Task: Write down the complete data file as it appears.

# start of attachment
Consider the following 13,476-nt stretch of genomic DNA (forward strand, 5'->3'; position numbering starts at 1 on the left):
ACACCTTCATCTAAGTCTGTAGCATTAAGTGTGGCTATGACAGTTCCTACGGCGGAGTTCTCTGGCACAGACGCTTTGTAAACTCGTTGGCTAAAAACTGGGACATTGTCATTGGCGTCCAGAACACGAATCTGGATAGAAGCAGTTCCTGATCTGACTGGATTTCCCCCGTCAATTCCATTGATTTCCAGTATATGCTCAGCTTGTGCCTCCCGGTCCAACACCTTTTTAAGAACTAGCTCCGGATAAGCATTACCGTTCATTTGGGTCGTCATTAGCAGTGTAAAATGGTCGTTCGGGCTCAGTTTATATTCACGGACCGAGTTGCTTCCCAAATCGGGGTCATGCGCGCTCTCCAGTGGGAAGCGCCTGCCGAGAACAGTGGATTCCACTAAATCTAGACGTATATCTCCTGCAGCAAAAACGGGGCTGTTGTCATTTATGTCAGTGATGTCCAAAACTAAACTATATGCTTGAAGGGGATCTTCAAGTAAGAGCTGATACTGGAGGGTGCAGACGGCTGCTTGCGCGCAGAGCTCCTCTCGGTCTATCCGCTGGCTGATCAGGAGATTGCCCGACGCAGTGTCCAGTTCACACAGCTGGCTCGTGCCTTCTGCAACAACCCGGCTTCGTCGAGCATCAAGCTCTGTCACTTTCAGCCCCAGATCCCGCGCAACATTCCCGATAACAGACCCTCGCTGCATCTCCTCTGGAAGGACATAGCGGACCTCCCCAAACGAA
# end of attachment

Consider the following 13,476-nt stretch of genomic DNA (forward strand, 5'->3'; position numbering starts at 1 on the left):
ACACCTTCATCTAAGTCTGTAGCATTAAGTGTGGCTATGACAGTTCCTACGGCGGAGTTCTCTGGCACAGACGCTTTGTAAACTCGTTGGCTAAAAACTGGGACATTGTCATTGGCGTCCAGAACACGAATCTGGATAGAAGCAGTTCCTGATCTGACTGGATTTCCCCCGTCAATTCCATTGATTTCCAGTATATGCTCAGCTTGTGCCTCCCGGTCCAACACCTTTTTAAGAACTAGCTCCGGATAAGCATTACCGTTCATTTGGGTCGTCATTAGCAGTGTAAAATGGTCGTTCGGGCTCAGTTTATATTCACGGACCGAGTTGCTTCCCAAATCGGGGTCATGCGCGCTCTCCAGTGGGAAGCGCCTGCCGAGAACAGTGGATTCCACTAAATCTAGACGTATATCTCCTGCAGCAAAAACGGGGCTGTTGTCATTTATGTCAGTGATGTCCAAAACTAAACTATATGCTTGAAGGGGATCTTCAAGTAAGAGCTGATACTGGAGGGTGCAGACGGCTGCTTGCGCGCAGAGCTCCTCTCGGTCTATCCGCTGGCTGATCAGGAGATTGCCCGACGCAGTGTCCAGTTCACACAGCTGGCTCGTGCCTTCTGCAACAACCCGGCTTCGTCGAGCATCAAGCTCTGTCACTTTCAGCCCCAGATCCCGCGCAACATTCCCGATAACAGACCCTCGCTGCATCTCCTCTGGAAGGACATAGCGGACCTCCCCAAACGAA